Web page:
There are times when a food craving is so specific that the car practically pilots itself to the restaurant, and there's no need to see the menu. Other times, the whole global banquet isn't enough to sate your voracious appetite. For those times, there's Hibachi Grill & Supreme Buffet.
Hibachi, which anchors a regular United Nations of retail at Nolensville Road and Elysian Fields, looks big from the outside, and it's even bigger inside. Think of a medium-size restaurant and double it, and you get some idea of what 299 seats looks like.
Quantity is the guiding principle in the food, too. There are nearly as many food items (about 250) as there are seats, offered up at 12 buffet tables. The odds of finding something you like are in your favor. The corollary, of course, is that the search may take a while.
Hibachi is open every day. At dinner (and all day Sunday) more seafood is prepared, and the hibachi and grill are fired up. Reaching these means navigating the expanse of dining room and the dizzying choices of food. You've likely never seen so much food — from haute to homey, from Caribbean to Japanese, from crawfish to meat pie to orange torte.
If there's such a thing as a "golden-brown" food group, it's the one best represented at Hibachi: Fried fish, hush puppies, french fries, fried chicken fingers, brown-and-serve rolls, fried doughnuts, churros and much more pay tribute to the power of flour, cornmeal and hot oil.
Cuisines from many cultures live peacefully side by side at Hibachi. Your plate is likely to be a hodgepodge of General Tso's chicken, octopus salad, flan, sautéed mushrooms, Japanese pickled cucumbers, brisket, mac-and-cheese and French-style seafood bake (which is actually very good). It'd be nice if foods were organized by culture, so that it would be simple to assemble, for example, a Caribbean plate of coconut shrimp (though that dish was too sweet), plantains, bananas with strawberry sauce, and tapioca pudding.
One tried-and-true approach to dining at Hibachi: Just eat shrimp. It's not unusual to see customers with shrimp-only plates — boiled, sauteed, fried, stuffed, stir-fried, salt-and-pepper, you name it.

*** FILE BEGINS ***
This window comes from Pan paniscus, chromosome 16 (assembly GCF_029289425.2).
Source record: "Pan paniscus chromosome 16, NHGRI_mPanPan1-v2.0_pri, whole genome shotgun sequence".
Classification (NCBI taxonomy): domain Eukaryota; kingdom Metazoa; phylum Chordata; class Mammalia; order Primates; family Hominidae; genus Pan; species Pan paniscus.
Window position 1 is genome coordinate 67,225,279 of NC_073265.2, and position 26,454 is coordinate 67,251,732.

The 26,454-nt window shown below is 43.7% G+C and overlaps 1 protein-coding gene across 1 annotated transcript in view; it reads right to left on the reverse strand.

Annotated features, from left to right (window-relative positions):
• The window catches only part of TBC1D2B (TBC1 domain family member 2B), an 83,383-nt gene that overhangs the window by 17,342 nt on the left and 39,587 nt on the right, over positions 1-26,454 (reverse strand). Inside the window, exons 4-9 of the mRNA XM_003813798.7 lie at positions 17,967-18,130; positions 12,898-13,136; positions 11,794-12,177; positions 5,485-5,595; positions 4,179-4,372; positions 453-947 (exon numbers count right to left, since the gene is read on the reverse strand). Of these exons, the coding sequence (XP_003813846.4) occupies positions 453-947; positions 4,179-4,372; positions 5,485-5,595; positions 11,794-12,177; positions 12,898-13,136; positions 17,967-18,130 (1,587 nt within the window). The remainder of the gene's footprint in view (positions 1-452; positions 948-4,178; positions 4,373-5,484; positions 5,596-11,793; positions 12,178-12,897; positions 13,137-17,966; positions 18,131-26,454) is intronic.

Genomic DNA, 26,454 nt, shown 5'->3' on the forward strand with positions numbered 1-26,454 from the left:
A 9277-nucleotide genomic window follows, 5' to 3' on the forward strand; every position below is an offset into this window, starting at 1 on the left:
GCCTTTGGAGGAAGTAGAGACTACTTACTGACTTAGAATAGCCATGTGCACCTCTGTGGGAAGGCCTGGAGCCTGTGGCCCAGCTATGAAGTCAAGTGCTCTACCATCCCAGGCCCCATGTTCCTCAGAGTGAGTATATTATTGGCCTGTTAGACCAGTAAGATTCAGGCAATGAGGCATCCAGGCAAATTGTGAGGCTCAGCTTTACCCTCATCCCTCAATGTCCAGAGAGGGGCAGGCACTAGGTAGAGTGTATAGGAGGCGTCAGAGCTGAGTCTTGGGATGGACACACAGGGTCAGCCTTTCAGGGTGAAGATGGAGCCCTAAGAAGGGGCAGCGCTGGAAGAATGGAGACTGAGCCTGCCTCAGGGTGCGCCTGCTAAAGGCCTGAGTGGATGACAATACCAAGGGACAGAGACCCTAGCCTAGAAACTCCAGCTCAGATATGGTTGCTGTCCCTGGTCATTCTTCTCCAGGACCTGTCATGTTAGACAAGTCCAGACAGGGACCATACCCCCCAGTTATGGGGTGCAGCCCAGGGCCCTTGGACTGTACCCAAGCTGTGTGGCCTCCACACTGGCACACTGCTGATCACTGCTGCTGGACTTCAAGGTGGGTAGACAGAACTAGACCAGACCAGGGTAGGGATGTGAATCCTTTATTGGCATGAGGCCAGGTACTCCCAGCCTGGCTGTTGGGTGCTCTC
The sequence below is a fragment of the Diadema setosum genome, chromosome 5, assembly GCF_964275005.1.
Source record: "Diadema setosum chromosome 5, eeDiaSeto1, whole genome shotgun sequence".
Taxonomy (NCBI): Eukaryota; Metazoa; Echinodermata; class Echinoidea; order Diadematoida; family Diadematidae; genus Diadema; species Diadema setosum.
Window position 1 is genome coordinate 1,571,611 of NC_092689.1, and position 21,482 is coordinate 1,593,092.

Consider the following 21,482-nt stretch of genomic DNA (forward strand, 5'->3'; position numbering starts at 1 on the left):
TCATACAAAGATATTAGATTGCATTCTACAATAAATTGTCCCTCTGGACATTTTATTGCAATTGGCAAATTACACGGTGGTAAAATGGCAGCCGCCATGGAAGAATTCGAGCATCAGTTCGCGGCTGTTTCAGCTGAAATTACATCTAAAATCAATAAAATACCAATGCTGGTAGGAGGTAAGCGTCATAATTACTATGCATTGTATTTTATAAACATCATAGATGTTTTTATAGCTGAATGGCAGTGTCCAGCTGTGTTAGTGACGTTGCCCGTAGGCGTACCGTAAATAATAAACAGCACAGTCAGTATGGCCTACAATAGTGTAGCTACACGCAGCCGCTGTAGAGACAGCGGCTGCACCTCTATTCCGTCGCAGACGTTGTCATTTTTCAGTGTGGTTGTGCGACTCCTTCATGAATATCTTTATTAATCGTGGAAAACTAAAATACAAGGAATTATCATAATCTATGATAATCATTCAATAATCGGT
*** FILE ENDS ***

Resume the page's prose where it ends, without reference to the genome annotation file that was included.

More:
You can't miss the sushi table, as it's the largest in the place. True to the Hibachi code, the sushi's plentiful, if not premium. Most of it is cooked, some is deep-fried. If you consider sushi to be mainly a delivery vehicle for wasabi and pickled ginger, it gets the job done. Otherwise, proceed with caution.
Dessert occupies three tables plus a jaunty scoop-your-own ice cream trolley, well stocked with ho-hum ice cream. Seven or eight flashy cakes (not made in-house) are sliced and waiting to leap on your sweet tooth, if you let them. Experiment with that weird-looking but texturally interesting Asian gelatin or just stick with sliced fruit or banana pudding, which appears on Asian buffets in Nashville with such regularity that it barely merits a raised eyebrow.
A lot of the food is Sysco-licious, which seemed of little concern to the many children filling plates with steak fries, pizza and chicken fingers. Adults will want to pick more carefully, avoiding the fried-brown foods, cold mussels without sauce, unremarkable seafood soup, frozen Chinese stir-fry entrées and iceberg salad with an odd selection of unappealing dressings.
Here's a short list of reasonably good foods on which our dining companions could agree: boiled crawfish, octopus salad, thinly-sliced marinated cucumbers, field greens, pork roast, seafood casserole, meat pie (yes, really) and roast beef, mislabeled "prime rib."
Observant diners may eventually realize the place is called Hibachi Grill and begin to look around for signs of the titular equipment. Bypass the 12 hot and cold tables, the ice cream trolley and the sushi corner, and you'll find the grill and griddle against the back wall. Only the pluckiest diners stray back this far. The rest either don't know where to look, or just aren't interested.
Our recommendation: Make this area your top priority.
On the right, grilled meats are pulled from commercial-size grates and plumped onto hot trays. Get one of the thin-cut pork steaks, grilled fast and hot, resulting in charred edges and juicy meat — these are a prize, and get snapped up quickly. The red-tinted, mojo-marinated grilled chicken is more plentiful. The pieces (usually boneless thighs) are cooked a couple dozen at a time on the big grill, turned individually until just done but still moist, like you would at home. But here, no one will glare at you for eating three or four of them.
To the grill's left is the searing hibachi griddle, where a deft cook turns your choice of ingredients into a sizzling stir-fry. You load a plate with pork, chicken, beef, shrimp, sprouts, onions, baby corn, rice, noodles, fresh egg — whatever you choose. The cook upends it onto a grill, douses it with as much chili and garlic as you like, moves it strategically over the blistering metal, then hands you back a hot, fresh custom meal.
Both the hibachi and the grill are included in the $10 weekend tab. Considering the price, quantity and variety, not to mention the rich pageant of humanity, Hibachi Grill is worth a visit for bargain hunters with a sense of adventure.
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